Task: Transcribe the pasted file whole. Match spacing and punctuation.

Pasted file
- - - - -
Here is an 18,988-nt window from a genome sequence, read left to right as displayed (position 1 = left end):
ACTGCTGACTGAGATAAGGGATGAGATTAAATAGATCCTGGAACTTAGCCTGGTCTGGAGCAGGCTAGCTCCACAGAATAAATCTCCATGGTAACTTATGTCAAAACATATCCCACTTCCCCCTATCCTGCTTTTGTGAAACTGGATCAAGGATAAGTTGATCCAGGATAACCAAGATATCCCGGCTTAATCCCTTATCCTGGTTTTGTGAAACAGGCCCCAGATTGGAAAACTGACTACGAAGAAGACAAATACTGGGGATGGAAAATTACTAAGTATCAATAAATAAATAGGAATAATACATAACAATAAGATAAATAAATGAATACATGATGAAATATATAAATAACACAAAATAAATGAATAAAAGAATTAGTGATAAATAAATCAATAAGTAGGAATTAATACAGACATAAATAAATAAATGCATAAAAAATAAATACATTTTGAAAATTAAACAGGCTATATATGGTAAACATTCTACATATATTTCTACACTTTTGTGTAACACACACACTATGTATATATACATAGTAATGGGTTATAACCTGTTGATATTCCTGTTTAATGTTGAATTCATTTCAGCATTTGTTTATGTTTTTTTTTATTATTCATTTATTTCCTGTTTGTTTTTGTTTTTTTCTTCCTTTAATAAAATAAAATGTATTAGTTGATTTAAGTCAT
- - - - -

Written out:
Here is an 18,988-nt window from a genome sequence, read left to right as displayed (position 1 = left end):
ACTGCTGACTGAGATAAGGGATGAGATTAAATAGATCCTGGAACTTAGCCTGGTCTGGAGCAGGCTAGCTCCACAGAATAAATCTCCATGGTAACTTATGTCAAAACATATCCCACTTCCCCCTATCCTGCTTTTGTGAAACTGGATCAAGGATAAGTTGATCCAGGATAACCAAGATATCCCGGCTTAATCCCTTATCCTGGTTTTGTGAAACAGGCCCCAGATTGGAAAACTGACTACGAAGAAGACAAATACTGGGGATGGAAAATTACTAAGTATCAATAAATAAATAGGAATAATACATAACAATAAGATAAATAAATGAATACATGATGAAATATATAAATAACACAAAATAAATGAATAAAAGAATTAGTGATAAATAAATCAATAAGTAGGAATTAATACAGACATAAATAAATAAATGCATAAAAAATAAATACATTTTGAAAATTAAACAGGCTATATATGGTAAACATTCTACATATATTTCTACACTTTTGTGTAACACACACACTATGTATATATACATAGTAATGGGTTATAACCTGTTGATATTCCTGTTTAATGTTGAATTCATTTCAGCATTTGTTTATGTTTTTTTTTATTATTCATTTATTTCCTGTTTGTTTTTGTTTTTTTCTTCCTTTAATAAAATAAAATGTATTAGTTGATTTAAGTCAT